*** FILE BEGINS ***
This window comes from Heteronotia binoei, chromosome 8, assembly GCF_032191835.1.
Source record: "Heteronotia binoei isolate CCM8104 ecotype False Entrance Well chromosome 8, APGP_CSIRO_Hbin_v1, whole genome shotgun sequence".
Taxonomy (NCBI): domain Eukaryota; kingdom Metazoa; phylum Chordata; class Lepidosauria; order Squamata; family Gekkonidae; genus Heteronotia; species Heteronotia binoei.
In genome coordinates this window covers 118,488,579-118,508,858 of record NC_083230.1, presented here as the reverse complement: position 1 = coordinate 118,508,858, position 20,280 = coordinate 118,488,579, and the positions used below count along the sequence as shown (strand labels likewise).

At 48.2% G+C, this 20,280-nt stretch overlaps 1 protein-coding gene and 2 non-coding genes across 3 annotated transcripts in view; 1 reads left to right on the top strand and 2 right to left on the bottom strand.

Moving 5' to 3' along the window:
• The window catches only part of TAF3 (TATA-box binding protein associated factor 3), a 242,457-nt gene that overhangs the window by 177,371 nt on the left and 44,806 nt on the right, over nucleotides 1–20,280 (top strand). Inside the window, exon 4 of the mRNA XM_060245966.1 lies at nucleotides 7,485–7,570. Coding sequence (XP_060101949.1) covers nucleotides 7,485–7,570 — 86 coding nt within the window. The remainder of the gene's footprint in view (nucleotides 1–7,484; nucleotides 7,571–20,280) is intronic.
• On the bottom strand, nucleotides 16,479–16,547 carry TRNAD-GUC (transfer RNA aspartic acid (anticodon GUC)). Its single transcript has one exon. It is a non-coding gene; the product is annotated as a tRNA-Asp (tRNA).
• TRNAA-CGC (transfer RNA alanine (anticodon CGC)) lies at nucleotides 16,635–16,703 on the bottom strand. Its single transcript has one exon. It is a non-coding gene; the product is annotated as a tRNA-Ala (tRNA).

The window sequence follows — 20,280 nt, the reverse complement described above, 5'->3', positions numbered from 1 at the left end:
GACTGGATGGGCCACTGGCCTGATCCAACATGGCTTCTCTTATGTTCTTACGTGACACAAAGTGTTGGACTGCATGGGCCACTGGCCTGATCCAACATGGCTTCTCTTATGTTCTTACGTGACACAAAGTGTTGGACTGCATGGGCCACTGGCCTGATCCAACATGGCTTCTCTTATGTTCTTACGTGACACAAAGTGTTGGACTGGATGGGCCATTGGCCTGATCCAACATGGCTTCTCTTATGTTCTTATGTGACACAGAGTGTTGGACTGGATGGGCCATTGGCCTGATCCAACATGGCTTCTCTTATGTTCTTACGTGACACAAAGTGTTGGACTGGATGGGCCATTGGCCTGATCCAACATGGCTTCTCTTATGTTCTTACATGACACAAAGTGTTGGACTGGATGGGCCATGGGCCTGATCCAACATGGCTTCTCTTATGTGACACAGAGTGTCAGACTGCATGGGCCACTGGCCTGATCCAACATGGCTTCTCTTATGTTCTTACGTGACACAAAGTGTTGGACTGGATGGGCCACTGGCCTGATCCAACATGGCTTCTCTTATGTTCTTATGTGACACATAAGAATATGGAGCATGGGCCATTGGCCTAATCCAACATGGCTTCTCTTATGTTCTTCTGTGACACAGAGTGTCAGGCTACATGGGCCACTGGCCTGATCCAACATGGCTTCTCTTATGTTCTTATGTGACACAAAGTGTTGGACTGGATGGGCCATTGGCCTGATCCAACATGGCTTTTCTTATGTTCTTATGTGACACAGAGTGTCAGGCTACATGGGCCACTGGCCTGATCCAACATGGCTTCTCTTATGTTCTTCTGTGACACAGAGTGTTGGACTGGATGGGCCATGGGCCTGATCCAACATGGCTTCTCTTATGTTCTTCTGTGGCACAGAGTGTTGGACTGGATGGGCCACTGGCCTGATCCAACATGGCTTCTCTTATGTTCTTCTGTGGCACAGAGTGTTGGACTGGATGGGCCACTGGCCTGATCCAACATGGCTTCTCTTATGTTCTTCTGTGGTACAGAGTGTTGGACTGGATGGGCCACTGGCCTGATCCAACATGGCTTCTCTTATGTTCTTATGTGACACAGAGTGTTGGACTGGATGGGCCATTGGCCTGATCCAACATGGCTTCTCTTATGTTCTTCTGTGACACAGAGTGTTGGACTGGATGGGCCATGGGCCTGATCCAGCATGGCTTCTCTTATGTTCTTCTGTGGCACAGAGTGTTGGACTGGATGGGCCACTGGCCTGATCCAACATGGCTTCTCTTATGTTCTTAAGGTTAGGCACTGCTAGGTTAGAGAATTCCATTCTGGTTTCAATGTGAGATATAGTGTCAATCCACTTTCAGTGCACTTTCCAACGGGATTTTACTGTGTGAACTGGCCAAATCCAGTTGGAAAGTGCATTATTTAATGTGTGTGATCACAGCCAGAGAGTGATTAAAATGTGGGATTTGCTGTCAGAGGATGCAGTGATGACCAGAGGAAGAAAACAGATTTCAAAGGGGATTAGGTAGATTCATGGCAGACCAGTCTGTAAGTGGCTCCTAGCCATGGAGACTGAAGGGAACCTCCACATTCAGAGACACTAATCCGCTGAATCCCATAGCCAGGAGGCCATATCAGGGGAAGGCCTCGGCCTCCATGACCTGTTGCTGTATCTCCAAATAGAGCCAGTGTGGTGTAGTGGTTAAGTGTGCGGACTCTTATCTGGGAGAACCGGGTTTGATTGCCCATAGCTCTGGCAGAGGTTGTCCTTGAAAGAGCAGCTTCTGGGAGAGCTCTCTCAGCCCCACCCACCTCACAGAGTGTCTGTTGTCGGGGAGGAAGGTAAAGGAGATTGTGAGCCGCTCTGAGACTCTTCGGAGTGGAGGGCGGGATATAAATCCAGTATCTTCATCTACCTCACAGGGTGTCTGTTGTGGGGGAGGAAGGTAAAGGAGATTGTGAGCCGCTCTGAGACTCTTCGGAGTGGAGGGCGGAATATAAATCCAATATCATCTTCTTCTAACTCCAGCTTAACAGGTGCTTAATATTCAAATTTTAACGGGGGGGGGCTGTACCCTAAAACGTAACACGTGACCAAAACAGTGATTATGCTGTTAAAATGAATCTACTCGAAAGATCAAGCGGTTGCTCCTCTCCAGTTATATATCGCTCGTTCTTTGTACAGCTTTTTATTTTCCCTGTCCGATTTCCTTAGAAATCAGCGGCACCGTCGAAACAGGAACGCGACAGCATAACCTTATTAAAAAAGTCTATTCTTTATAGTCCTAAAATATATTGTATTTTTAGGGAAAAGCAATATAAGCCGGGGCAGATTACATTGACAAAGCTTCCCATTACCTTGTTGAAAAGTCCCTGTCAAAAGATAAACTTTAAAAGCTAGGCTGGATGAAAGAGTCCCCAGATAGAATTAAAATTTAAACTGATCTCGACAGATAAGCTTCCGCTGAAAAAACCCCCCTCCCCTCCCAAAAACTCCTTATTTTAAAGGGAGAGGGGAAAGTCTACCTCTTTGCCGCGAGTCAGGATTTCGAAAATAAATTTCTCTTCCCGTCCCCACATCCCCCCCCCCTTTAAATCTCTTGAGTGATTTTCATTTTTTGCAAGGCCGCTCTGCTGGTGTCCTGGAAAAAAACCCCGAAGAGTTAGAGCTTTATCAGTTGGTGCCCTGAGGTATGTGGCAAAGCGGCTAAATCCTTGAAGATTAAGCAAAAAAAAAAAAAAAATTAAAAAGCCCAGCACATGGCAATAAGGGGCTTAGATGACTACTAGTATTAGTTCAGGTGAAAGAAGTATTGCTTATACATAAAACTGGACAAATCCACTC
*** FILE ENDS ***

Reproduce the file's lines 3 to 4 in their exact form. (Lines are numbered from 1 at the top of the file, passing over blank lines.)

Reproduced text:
Taxonomy (NCBI): domain Eukaryota; kingdom Metazoa; phylum Chordata; class Lepidosauria; order Squamata; family Gekkonidae; genus Heteronotia; species Heteronotia binoei.
In genome coordinates this window covers 118,488,579-118,508,858 of record NC_083230.1, presented here as the reverse complement: position 1 = coordinate 118,508,858, position 20,280 = coordinate 118,488,579, and the positions used below count along the sequence as shown (strand labels likewise).